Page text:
FSG need to choose carefully when they appoint a successor to Kenny Dalglish.
Writes Dion Fanning.
Sunday May 20 2012http://www.independent.ie/sport/soccer/premier-league/new-beginnings-for-liverpool-3112724.html
Kenny Dalglish was appointed Liverpool manager because he represented permanence and he was sacked last week because he couldn't change.
Dalglish waited 20 years to return to the club and when he did, he swiftly united it. Yet everything unravelled last season. Liverpool were unlucky too often and even an FA Cup final victory wouldn't have saved Dalglish.
Dalglish's persona remained unaltered over those 20 years. He retained the devotion of the supporters but as Liverpool continued to lose, he was unable to project a sense of control.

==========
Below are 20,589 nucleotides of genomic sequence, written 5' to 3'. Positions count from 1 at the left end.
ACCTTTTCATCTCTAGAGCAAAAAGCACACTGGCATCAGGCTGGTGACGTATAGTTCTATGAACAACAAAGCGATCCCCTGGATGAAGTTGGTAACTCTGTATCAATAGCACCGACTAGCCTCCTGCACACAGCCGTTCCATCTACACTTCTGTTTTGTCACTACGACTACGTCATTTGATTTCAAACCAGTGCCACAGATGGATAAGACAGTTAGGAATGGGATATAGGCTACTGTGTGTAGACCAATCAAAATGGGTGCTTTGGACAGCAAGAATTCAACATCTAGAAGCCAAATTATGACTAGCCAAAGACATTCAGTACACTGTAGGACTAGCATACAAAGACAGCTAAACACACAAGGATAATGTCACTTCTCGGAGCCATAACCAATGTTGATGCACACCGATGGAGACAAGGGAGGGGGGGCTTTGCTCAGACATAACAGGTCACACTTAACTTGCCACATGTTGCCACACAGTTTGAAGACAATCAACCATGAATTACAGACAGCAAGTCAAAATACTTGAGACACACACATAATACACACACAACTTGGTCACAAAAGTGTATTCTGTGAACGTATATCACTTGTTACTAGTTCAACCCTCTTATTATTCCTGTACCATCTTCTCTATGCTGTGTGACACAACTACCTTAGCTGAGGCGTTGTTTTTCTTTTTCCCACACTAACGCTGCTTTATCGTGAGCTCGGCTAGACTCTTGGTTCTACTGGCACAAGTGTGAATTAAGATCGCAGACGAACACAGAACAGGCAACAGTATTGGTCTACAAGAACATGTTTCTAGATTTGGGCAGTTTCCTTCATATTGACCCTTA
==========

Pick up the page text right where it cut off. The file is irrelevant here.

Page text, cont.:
It was not about being media-friendly. Alex Ferguson, after all, is whatever the opposite of media-friendly is. Hate, Christopher Hitchens said, got him out of bed in the morning and the same could be said of Ferguson. He has dominated through this emotion, while Dalglish seemed only to be ruled by suspicion.
He may have been right to be suspicious but as Liverpool's season evolved in ways they couldn't have imagined, as the Suarez case created the false but powerful impression that this was a club soft on racism, Dalglish looked wary and powerless. If you're going to take on the world, as Alex Ferguson has always understood, you have to be sure you're going to win.
The Suarez case created the peripheral damage even as it struck at the heart, but Liverpool were undone by their league form, even if Dalglish is believed to have felt that victories in the cups would be enough this season.